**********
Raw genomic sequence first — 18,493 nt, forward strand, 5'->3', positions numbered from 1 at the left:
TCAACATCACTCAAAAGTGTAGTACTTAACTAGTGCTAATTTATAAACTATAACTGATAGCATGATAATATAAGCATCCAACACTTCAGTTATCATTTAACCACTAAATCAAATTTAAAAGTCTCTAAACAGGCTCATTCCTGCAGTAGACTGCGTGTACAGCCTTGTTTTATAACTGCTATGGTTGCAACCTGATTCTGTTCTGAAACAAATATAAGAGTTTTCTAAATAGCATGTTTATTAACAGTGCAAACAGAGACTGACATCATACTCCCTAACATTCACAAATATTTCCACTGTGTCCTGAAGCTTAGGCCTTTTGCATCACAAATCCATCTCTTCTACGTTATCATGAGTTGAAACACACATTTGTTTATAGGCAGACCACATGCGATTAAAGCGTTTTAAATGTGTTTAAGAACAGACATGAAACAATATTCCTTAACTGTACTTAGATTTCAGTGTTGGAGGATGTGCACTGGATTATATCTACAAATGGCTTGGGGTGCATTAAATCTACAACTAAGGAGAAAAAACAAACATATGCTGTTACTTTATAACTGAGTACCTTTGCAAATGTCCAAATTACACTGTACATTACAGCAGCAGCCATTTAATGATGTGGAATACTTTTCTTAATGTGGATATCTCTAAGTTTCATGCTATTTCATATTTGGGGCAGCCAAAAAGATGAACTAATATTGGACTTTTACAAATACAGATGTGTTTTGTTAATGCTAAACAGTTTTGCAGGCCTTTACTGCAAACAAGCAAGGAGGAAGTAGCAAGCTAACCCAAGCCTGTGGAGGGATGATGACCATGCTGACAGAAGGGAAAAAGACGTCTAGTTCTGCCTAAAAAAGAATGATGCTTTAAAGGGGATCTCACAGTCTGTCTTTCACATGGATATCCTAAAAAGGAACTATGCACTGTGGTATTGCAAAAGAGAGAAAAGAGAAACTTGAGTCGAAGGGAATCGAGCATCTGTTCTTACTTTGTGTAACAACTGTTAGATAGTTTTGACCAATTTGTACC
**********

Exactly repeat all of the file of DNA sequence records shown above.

Raw genomic sequence first — 18,493 nt, forward strand, 5'->3', positions numbered from 1 at the left:
TCAACATCACTCAAAAGTGTAGTACTTAACTAGTGCTAATTTATAAACTATAACTGATAGCATGATAATATAAGCATCCAACACTTCAGTTATCATTTAACCACTAAATCAAATTTAAAAGTCTCTAAACAGGCTCATTCCTGCAGTAGACTGCGTGTACAGCCTTGTTTTATAACTGCTATGGTTGCAACCTGATTCTGTTCTGAAACAAATATAAGAGTTTTCTAAATAGCATGTTTATTAACAGTGCAAACAGAGACTGACATCATACTCCCTAACATTCACAAATATTTCCACTGTGTCCTGAAGCTTAGGCCTTTTGCATCACAAATCCATCTCTTCTACGTTATCATGAGTTGAAACACACATTTGTTTATAGGCAGACCACATGCGATTAAAGCGTTTTAAATGTGTTTAAGAACAGACATGAAACAATATTCCTTAACTGTACTTAGATTTCAGTGTTGGAGGATGTGCACTGGATTATATCTACAAATGGCTTGGGGTGCATTAAATCTACAACTAAGGAGAAAAAACAAACATATGCTGTTACTTTATAACTGAGTACCTTTGCAAATGTCCAAATTACACTGTACATTACAGCAGCAGCCATTTAATGATGTGGAATACTTTTCTTAATGTGGATATCTCTAAGTTTCATGCTATTTCATATTTGGGGCAGCCAAAAAGATGAACTAATATTGGACTTTTACAAATACAGATGTGTTTTGTTAATGCTAAACAGTTTTGCAGGCCTTTACTGCAAACAAGCAAGGAGGAAGTAGCAAGCTAACCCAAGCCTGTGGAGGGATGATGACCATGCTGACAGAAGGGAAAAAGACGTCTAGTTCTGCCTAAAAAAGAATGATGCTTTAAAGGGGATCTCACAGTCTGTCTTTCACATGGATATCCTAAAAAGGAACTATGCACTGTGGTATTGCAAAAGAGAGAAAAGAGAAACTTGAGTCGAAGGGAATCGAGCATCTGTTCTTACTTTGTGTAACAACTGTTAGATAGTTTTGACCAATTTGTACC